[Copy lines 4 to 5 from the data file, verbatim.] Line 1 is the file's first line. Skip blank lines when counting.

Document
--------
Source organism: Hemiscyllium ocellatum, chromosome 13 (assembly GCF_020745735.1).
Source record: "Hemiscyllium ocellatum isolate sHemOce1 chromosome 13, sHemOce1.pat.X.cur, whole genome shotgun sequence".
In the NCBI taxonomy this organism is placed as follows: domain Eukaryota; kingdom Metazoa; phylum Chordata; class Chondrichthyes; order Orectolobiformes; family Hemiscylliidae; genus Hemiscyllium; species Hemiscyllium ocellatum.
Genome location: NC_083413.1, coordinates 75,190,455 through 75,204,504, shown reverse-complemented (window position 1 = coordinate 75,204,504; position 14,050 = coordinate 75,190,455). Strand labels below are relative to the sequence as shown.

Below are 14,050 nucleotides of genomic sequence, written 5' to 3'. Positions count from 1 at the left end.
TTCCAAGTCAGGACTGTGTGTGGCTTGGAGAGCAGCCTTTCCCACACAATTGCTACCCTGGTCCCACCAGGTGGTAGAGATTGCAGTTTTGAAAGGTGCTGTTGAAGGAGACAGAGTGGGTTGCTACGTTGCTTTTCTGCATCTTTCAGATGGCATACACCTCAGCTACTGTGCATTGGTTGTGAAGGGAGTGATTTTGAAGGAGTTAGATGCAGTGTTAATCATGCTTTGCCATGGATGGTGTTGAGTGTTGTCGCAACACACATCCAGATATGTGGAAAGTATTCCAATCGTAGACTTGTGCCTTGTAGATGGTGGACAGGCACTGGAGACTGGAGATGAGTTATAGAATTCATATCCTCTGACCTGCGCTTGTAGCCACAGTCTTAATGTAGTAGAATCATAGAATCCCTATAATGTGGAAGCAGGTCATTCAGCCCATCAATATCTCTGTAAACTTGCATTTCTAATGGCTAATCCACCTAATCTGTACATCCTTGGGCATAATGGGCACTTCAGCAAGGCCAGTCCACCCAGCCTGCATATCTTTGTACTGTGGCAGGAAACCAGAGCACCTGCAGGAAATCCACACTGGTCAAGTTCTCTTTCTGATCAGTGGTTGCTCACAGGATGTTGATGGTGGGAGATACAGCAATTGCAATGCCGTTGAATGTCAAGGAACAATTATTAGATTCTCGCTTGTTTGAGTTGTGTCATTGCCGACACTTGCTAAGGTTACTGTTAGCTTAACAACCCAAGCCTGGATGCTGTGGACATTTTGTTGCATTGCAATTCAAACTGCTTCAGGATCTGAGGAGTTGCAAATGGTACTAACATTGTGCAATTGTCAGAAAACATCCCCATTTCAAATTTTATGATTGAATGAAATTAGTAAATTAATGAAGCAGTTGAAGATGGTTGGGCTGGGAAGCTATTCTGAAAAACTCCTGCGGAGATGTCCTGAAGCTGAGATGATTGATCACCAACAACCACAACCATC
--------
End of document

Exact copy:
Genome location: NC_083413.1, coordinates 75,190,455 through 75,204,504, shown reverse-complemented (window position 1 = coordinate 75,204,504; position 14,050 = coordinate 75,190,455). Strand labels below are relative to the sequence as shown.

Below are 14,050 nucleotides of genomic sequence, written 5' to 3'. Positions count from 1 at the left end.